Entering college, an aptitude test suggested two careers for me: “Chamber of Commerce Executive” and “Advertising Man.” Uninspired by both, I opted to be a drummer instead, Still, eleven years later, I ended up in advertising anyway. Maybe there’s something to those tests after all.
At this point, I’ve slaved over a hot keyboard far longer than I will ever admit—having served as global agency creative director on behalf of Apple, NeXT, IBM, Intel, Dell and others.
I continue to consult with major brands for creative, branding and product naming. Here are a few of my favorite moments of Apple advertising, along with some personal notes of explanation.
Upon his return to Apple In 1997, Steve Jobs promptly fired ad agency BBDO (John Sculley’s pick) and hooked up again with the legendary adman Lee Clow at what was then TBWA/Chiat/Day—the same agency that had launched Macintosh many years prior. Having worked with Steve for eight years as the agency creative director for NeXT, I rejoined Chiat to lead the creative team on Apple.
With the introduction of iMac at least eight months off, we set out to create a brand campaign. Think different was designed to remind the world what Apple stands for, re-inspire Apple employees and act as a foundation upon which we would launch amazing new products to come.
Origin of the i
Steve’s first order of business when he returned the company was to create a computer that would embody Apple’s values. In the lab, it was simply called C1.
In a day when getting onto the internet could be a serious challenge, the concept of C1 was “the easy way to the internet.” Being an all-in-one computer, there was virtually no setup. Turn it on and it guides you into creating an internet account and email address. Impressive! (For its time.)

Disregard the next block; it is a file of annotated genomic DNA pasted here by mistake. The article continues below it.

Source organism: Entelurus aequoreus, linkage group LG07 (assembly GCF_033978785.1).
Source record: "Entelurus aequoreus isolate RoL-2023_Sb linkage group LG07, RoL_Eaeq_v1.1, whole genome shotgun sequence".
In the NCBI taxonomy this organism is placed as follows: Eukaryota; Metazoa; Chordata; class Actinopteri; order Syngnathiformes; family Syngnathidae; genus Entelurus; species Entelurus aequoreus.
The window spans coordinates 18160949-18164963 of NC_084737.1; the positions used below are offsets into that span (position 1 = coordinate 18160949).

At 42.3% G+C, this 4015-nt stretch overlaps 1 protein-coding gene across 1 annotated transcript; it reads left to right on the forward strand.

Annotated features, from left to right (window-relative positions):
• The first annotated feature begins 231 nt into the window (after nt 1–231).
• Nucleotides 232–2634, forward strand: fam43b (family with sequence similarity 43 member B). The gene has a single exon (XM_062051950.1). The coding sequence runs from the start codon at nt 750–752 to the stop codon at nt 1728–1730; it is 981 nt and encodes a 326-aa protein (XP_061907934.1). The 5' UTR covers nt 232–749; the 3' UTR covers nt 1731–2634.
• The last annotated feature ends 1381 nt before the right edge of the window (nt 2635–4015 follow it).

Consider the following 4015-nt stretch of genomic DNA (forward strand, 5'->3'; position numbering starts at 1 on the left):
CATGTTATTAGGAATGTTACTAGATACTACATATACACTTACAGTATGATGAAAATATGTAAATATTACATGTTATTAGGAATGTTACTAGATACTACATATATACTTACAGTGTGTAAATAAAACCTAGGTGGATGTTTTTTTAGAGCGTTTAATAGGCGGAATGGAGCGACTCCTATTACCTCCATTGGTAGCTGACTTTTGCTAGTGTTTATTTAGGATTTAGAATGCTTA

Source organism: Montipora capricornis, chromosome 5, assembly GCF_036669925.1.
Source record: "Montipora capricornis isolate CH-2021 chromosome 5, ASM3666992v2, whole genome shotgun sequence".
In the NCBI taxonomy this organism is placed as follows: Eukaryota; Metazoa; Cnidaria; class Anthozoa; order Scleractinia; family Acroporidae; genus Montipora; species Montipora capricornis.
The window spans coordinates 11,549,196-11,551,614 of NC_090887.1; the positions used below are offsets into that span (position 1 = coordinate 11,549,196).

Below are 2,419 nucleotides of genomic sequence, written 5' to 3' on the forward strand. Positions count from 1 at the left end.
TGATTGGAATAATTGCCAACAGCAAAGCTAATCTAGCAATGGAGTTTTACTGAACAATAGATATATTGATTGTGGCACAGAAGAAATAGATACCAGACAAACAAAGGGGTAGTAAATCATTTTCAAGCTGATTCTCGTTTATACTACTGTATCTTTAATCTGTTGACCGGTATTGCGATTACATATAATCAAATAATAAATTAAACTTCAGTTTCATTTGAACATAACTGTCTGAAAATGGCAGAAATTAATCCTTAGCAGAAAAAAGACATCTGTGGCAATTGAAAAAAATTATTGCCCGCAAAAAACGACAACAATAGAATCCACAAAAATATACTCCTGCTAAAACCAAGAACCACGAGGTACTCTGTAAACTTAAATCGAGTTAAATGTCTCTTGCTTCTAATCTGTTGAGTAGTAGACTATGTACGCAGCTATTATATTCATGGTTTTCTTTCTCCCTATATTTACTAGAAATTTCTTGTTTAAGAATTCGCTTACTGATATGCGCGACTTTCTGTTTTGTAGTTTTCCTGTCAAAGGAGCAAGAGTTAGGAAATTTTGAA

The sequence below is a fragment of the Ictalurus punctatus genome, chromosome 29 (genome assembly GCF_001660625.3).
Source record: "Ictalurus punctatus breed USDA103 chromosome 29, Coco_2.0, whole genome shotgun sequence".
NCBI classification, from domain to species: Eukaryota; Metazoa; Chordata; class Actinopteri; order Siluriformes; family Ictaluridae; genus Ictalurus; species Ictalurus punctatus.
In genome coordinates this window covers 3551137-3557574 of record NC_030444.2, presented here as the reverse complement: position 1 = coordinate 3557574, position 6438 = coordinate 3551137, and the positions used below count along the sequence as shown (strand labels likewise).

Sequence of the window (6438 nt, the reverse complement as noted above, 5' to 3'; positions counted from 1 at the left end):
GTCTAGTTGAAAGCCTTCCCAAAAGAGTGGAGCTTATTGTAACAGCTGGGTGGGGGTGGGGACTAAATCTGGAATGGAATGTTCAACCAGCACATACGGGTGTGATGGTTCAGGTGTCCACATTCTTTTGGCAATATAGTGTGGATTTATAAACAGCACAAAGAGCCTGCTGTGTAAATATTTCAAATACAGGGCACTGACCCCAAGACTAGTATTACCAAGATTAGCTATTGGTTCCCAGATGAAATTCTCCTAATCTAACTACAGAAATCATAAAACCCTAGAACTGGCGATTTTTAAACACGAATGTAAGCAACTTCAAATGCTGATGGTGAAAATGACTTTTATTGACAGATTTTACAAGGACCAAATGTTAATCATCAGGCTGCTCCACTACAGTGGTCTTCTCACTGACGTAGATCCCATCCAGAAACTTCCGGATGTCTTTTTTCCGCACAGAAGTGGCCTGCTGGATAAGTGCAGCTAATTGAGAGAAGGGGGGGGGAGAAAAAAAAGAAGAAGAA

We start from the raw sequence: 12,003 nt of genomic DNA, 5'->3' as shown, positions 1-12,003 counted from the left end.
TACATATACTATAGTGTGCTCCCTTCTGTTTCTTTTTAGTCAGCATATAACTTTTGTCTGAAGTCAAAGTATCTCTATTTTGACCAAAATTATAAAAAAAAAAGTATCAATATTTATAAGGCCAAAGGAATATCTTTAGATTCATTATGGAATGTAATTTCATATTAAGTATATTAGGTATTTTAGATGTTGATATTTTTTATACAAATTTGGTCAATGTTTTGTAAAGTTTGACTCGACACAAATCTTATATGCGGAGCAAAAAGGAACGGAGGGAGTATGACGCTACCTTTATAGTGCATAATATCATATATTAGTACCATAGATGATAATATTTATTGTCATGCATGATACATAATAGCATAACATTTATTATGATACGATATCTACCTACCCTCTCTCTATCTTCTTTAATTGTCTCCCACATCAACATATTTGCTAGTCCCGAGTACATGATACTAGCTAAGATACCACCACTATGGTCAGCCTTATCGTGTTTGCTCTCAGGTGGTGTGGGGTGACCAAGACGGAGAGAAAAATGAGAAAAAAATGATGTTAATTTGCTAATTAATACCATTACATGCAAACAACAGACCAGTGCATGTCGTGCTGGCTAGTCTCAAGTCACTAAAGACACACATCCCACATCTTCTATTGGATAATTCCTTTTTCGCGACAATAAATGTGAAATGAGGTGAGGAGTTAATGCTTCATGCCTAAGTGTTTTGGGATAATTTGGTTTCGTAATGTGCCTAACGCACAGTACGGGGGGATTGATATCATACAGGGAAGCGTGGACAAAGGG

Like all things in the world of Steve Jobs, every detail had to be perfect—starting with the name. Inexplicably, Steve was enamored with one name in particular: “MacMan.” The only way to talk him down was to go off and come up with something better.
It didn’t happen immediately. Steve hated the name iMac in our first presentation, and only disliked it (a step up!) in our second presentation. Only after he had the name put onto a model, and shared it with his inner circle, did he agree to go with the i.
I wish I could say we were all so smart that we knew how important that little i would be. But we did believe it was a foundational naming device that had some “potential.” Sure did.
Apple’s last Super Bowl
When people talk about Apple and the Super Bowl, 1984 is usually the main topic. The introduction of the Macintosh was a special moment in Apple history, and in advertising history as well—thought by many to be the best commercial ever made.
Steve Hayden was one of the driving forces behind 1984. He was also my mentor, giving my first chance to create ads for Apple.
I’ve created only one Super Bowl commercial in my life, and it was also for Apple. Compared to 1984, it’s a mere blip in Apple history. But, because it was one of the most fun projects I ever worked on, I include it here.
As the year 2000 approached, the world was on edge because of what become known as the Y2K Bug. It was discovered that the PCs of the world were never set up to deal with the turn of the century, and there was a danger that at the turn of the century, businesses around the world could face disaster.
When Steve Jobs mentioned to me that Macintosh computers did not have this problem, we started to talk about the value of running a commercial to that effect.
As a lifelong fan of sci-fi and Stanley Kubrick, I got to make a Y2K commercial for Apple featuring the menacing computer HAL from 2001: A Space Odyssey.
If you’d like to read the entire story behind Apple’s HAL commercial, I wrote about it in a recent blog post.